XVI Meeting of the SBCr
March 16-19, 2003
More than 100 members of the Sociedade Brasileira de Cristalografia (SBCr) gathered in March 2003, at the Physics Inst. of the São Carlos campus of the U. of São Paulo. This was the 16th Meeting since the Society was founded in 1972. Organized every two years, this meeting offers the opportunity for all Brazilian crystallography groups to get together and present their latest achievements. It is also a great opportunity for students, who get a chance to explore the different aspects of crystallography that are active research areas in Brazil.
The meeting was preceded by a two-day workshop on 'Data collection and data treatment strategies using area detectors'. The workshop program organizer and main lecturer, Z. Dauter (Brookhaven), discussed 'Data collection strategies', 'International tables made clear' and 'Index, integration and scaling of data'. His enthusiasm was such that he was also involved in the hands-on sessions in the afternoon, with the collaboration of I. Polikarpov, E. Castellano, J. Ellena and J.R. Sabino, from the IF-SC/USP. A group of twelve students attended this workshop.
The opening lecture on 'Ion gating and selectivity in Gramicidin A' was delivered by W. Duax, IUCr President. This was the first time a high ranking official of the IUCr attended a meeting of a crystallographic society in Latin America.
Oral and poster sessions included 75 presentations on biomolecules, thin films, small molecules, diffraction theory, methods and instrumentation, powder diffraction, crystallographic teaching, and synchrotron radiation applications.
The general subject of structural biology and 'Drug Design in Tropical Deseases' was presented by G. Oliva (U. de São Paulo).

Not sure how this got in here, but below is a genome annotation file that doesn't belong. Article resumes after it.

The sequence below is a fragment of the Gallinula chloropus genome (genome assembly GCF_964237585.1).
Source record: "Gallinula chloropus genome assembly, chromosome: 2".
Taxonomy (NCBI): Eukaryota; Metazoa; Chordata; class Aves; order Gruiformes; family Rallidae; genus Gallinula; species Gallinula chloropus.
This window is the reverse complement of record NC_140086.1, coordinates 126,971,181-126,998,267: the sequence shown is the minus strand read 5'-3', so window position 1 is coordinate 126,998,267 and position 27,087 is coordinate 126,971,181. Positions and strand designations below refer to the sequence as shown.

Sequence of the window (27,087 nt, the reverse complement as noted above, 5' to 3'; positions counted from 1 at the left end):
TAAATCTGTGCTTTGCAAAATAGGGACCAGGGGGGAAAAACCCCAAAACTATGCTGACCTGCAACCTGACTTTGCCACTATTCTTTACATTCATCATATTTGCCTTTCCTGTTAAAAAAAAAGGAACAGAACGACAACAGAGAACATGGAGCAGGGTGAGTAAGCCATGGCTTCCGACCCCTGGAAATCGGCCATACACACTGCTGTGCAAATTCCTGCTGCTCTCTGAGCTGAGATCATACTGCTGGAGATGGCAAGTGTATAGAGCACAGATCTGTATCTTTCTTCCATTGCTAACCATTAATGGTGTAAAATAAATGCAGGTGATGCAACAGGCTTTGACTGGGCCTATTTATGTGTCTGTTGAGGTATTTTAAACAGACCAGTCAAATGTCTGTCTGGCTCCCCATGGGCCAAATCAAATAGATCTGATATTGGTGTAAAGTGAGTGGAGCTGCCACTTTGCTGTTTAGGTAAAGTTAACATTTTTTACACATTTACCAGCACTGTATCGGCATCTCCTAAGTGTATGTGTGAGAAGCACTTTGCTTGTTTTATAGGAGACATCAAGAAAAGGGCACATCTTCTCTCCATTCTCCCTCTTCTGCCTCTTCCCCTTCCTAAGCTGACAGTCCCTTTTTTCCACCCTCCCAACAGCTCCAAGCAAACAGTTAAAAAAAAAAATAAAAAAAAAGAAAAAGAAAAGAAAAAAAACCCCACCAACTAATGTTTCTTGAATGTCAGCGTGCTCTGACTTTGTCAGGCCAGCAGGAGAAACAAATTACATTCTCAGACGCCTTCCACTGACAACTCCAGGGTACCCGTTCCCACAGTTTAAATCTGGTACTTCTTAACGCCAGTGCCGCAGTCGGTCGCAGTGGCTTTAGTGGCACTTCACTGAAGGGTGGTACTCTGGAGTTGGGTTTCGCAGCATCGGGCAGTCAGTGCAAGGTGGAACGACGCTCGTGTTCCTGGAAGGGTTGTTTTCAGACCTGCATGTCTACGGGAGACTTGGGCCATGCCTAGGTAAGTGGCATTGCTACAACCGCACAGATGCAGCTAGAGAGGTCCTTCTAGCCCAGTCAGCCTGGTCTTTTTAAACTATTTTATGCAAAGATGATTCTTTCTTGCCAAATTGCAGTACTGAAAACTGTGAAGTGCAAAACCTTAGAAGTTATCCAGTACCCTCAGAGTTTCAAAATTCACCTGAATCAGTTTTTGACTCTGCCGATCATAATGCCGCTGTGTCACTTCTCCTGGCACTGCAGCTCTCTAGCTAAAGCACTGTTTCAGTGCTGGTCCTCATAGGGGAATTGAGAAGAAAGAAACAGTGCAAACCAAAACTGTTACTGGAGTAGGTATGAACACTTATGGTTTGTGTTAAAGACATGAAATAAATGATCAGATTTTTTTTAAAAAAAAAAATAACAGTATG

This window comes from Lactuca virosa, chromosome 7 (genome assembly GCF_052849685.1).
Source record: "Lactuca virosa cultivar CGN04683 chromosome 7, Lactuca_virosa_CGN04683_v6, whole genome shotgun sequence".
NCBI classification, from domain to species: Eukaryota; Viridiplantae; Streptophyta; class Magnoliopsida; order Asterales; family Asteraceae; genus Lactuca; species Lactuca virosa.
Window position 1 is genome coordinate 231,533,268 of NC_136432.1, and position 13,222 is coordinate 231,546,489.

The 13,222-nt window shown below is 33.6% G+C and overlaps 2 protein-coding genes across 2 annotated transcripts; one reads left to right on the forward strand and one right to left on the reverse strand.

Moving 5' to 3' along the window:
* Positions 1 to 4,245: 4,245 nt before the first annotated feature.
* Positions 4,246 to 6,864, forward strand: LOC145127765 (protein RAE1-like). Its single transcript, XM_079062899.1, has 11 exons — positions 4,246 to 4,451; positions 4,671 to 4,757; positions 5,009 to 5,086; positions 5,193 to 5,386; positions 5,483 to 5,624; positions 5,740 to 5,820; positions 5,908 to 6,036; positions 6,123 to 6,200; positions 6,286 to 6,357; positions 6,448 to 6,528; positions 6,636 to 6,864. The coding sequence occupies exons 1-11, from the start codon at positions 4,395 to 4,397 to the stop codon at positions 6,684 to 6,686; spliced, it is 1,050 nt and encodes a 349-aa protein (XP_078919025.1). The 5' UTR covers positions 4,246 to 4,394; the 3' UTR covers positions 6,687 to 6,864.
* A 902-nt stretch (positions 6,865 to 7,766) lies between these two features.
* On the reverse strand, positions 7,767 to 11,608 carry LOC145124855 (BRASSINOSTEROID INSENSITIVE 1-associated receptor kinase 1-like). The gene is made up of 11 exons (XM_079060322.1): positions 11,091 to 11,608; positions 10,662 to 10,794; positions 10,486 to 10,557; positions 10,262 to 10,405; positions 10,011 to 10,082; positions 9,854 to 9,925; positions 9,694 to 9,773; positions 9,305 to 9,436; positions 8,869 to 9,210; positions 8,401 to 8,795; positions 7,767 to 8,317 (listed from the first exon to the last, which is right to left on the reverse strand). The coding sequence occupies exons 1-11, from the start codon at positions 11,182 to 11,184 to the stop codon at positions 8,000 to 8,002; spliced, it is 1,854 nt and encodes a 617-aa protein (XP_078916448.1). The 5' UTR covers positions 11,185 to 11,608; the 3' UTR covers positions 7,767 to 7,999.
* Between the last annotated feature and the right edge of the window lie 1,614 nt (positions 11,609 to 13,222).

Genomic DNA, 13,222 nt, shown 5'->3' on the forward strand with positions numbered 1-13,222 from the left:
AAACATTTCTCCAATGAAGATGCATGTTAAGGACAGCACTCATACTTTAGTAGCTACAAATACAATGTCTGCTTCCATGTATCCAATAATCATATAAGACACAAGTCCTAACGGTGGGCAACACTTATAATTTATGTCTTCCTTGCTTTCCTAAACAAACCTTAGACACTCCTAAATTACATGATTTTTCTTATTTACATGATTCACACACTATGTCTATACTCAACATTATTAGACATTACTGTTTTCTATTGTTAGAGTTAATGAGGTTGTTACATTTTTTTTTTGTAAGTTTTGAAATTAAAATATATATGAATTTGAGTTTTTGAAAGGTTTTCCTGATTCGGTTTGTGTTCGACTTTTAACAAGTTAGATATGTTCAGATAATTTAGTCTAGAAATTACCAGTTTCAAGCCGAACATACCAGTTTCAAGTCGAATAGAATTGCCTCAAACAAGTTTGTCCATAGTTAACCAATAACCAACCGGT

Z. Dauter gave details of the importance of data accuracy in the case of single wavelength anomalous phasing.
Invited lectures on biomolecular crystallography included results on the crystal structure and catalytic mechanism of cellobiohydrolase CelS, the major enzymatic component of the clostridium thermocellum cellulosome, by B. Gomes Guimarães (Nac'l de Luz Síncrotron) and a new experimental charge density study of Cu(II)-L-alanyl-L-valine by Synchrotron Radiation at 17K by J.R. Sabino (IFSC-USP). M.C. Nonato, (U. of São Paulo) presented a new projet on the rational design of DHODH inhibitors and its applications on the treatment of Chagas desease. J. Lima da Silva, (CNRMN / UFRJ) presented a very interesting and instructive lecture on 'Dynamics and Structure of Macromolecules Involved in Human Diseases'.
On the subject of aperiodic crystals, N. Spezialli, (UFMG) presented results on phase transitions and modulated phases in AA'BX4 Compounds. On subjects more related to materials science, K. Damouche (UNESP) showed the potential use of small angle X-ray scattering in the study of hybrid materials with technologial application and F. Rizzo, (Catholic U.), talked about the use of a novel X-ray imaging technique in the study of phase transformations.
Other interesting highlights among the rest of the presentations were: